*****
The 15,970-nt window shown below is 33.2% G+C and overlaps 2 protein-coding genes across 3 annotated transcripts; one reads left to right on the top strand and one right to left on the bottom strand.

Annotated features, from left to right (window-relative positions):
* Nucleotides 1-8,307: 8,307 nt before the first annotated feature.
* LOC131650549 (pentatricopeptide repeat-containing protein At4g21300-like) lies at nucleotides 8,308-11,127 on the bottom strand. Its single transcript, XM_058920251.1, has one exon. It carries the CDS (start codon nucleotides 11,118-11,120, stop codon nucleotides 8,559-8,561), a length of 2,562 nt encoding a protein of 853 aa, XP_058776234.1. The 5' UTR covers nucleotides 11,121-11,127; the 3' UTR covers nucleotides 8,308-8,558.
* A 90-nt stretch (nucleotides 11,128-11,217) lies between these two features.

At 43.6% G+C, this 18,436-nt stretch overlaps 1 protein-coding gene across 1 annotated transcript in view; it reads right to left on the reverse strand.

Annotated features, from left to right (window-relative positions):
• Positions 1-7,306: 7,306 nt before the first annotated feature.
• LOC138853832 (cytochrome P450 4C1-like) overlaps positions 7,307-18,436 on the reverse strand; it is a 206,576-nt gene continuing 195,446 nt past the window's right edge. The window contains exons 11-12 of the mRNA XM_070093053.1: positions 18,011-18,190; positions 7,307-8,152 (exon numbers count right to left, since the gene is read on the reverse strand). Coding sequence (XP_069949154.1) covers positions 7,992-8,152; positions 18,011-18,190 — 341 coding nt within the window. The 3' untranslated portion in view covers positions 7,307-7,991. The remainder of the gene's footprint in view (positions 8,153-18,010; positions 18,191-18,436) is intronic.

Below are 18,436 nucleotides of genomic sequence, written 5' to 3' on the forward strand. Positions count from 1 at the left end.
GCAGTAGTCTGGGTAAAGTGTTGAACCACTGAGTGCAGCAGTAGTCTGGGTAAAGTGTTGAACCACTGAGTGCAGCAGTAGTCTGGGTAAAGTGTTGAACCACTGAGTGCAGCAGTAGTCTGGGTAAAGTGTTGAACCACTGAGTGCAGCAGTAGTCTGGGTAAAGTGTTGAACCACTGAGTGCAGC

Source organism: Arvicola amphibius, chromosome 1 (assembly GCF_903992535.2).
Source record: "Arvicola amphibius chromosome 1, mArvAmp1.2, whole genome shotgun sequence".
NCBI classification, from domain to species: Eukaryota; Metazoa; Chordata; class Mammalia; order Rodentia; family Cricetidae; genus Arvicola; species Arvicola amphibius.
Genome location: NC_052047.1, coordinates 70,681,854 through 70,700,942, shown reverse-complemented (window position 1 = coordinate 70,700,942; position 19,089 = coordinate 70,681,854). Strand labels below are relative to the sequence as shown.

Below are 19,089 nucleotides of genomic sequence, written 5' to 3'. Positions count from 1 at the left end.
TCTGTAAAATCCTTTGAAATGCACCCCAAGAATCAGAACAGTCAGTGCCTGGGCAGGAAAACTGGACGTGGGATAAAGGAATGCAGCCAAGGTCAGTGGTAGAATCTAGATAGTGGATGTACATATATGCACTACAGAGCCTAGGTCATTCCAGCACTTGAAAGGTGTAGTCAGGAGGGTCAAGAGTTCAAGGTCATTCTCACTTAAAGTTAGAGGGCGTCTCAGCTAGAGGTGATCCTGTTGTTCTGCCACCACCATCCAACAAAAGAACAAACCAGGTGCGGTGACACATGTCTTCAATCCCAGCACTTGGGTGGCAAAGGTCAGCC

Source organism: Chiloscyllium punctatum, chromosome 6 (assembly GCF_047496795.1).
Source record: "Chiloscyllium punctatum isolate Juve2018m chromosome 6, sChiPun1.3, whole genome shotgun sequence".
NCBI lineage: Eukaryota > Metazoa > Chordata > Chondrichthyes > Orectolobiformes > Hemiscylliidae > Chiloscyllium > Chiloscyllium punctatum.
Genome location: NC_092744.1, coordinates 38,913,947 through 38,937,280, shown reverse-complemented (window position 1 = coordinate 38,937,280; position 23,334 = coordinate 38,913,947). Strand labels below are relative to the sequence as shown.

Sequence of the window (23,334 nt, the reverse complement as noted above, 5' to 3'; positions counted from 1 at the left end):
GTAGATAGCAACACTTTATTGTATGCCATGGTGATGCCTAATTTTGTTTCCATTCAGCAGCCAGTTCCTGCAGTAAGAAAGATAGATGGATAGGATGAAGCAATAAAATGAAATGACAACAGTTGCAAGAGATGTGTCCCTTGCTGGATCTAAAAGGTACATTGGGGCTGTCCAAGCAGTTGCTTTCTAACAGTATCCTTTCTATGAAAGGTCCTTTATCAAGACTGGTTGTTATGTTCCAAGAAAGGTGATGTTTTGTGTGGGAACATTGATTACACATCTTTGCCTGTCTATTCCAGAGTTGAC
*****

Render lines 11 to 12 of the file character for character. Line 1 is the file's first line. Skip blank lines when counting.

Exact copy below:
GCAGTAGTCTGGGTAAAGTGTTGAACCACTGAGTGCAGCAGTAGTCTGGGTAAAGTGTTGAACCACTGAGTGCAGCAGTAGTCTGGGTAAAGTGTTGAACCACTGAGTGCAGCAGTAGTCTGGGTAAAGTGTTGAACCACTGAGTGCAGCAGTAGTCTGGGTAAAGTGTTGAACCACTGAGTGCAGC

Source organism: Arvicola amphibius, chromosome 1 (assembly GCF_903992535.2).